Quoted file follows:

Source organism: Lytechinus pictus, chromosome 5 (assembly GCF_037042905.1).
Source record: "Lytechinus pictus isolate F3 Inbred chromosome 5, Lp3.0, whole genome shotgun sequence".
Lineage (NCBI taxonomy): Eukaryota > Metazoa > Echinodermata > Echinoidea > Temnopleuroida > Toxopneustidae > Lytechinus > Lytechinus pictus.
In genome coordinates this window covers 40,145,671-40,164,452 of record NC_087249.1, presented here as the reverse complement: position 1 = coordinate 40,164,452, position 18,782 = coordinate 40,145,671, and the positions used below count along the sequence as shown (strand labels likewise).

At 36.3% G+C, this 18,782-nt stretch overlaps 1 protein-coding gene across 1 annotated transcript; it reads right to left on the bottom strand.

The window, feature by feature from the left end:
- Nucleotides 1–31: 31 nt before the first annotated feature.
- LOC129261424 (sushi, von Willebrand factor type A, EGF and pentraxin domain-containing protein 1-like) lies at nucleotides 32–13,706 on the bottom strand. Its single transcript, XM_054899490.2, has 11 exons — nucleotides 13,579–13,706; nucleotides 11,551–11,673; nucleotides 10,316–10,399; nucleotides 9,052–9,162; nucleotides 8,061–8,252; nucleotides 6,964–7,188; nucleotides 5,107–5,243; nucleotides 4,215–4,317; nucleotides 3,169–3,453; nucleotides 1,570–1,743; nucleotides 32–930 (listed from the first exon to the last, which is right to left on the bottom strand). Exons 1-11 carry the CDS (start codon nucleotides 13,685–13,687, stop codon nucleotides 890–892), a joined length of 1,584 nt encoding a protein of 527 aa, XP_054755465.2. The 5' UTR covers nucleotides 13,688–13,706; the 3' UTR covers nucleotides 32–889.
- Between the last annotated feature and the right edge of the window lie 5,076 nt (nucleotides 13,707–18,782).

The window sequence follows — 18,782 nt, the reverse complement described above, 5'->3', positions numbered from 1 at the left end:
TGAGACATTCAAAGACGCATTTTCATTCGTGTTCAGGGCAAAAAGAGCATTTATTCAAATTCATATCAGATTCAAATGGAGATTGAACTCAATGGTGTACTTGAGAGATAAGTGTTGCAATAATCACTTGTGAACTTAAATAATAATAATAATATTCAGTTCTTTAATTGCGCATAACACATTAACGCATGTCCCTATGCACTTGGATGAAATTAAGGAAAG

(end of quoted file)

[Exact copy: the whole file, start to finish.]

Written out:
Source organism: Lytechinus pictus, chromosome 5 (assembly GCF_037042905.1).
Source record: "Lytechinus pictus isolate F3 Inbred chromosome 5, Lp3.0, whole genome shotgun sequence".
Lineage (NCBI taxonomy): Eukaryota > Metazoa > Echinodermata > Echinoidea > Temnopleuroida > Toxopneustidae > Lytechinus > Lytechinus pictus.
In genome coordinates this window covers 40,145,671-40,164,452 of record NC_087249.1, presented here as the reverse complement: position 1 = coordinate 40,164,452, position 18,782 = coordinate 40,145,671, and the positions used below count along the sequence as shown (strand labels likewise).

At 36.3% G+C, this 18,782-nt stretch overlaps 1 protein-coding gene across 1 annotated transcript; it reads right to left on the bottom strand.

The window, feature by feature from the left end:
- Nucleotides 1–31: 31 nt before the first annotated feature.
- LOC129261424 (sushi, von Willebrand factor type A, EGF and pentraxin domain-containing protein 1-like) lies at nucleotides 32–13,706 on the bottom strand. Its single transcript, XM_054899490.2, has 11 exons — nucleotides 13,579–13,706; nucleotides 11,551–11,673; nucleotides 10,316–10,399; nucleotides 9,052–9,162; nucleotides 8,061–8,252; nucleotides 6,964–7,188; nucleotides 5,107–5,243; nucleotides 4,215–4,317; nucleotides 3,169–3,453; nucleotides 1,570–1,743; nucleotides 32–930 (listed from the first exon to the last, which is right to left on the bottom strand). Exons 1-11 carry the CDS (start codon nucleotides 13,685–13,687, stop codon nucleotides 890–892), a joined length of 1,584 nt encoding a protein of 527 aa, XP_054755465.2. The 5' UTR covers nucleotides 13,688–13,706; the 3' UTR covers nucleotides 32–889.
- Between the last annotated feature and the right edge of the window lie 5,076 nt (nucleotides 13,707–18,782).

The window sequence follows — 18,782 nt, the reverse complement described above, 5'->3', positions numbered from 1 at the left end:
TGAGACATTCAAAGACGCATTTTCATTCGTGTTCAGGGCAAAAAGAGCATTTATTCAAATTCATATCAGATTCAAATGGAGATTGAACTCAATGGTGTACTTGAGAGATAAGTGTTGCAATAATCACTTGTGAACTTAAATAATAATAATAATATTCAGTTCTTTAATTGCGCATAACACATTAACGCATGTCCCTATGCACTTGGATGAAATTAAGGAAAG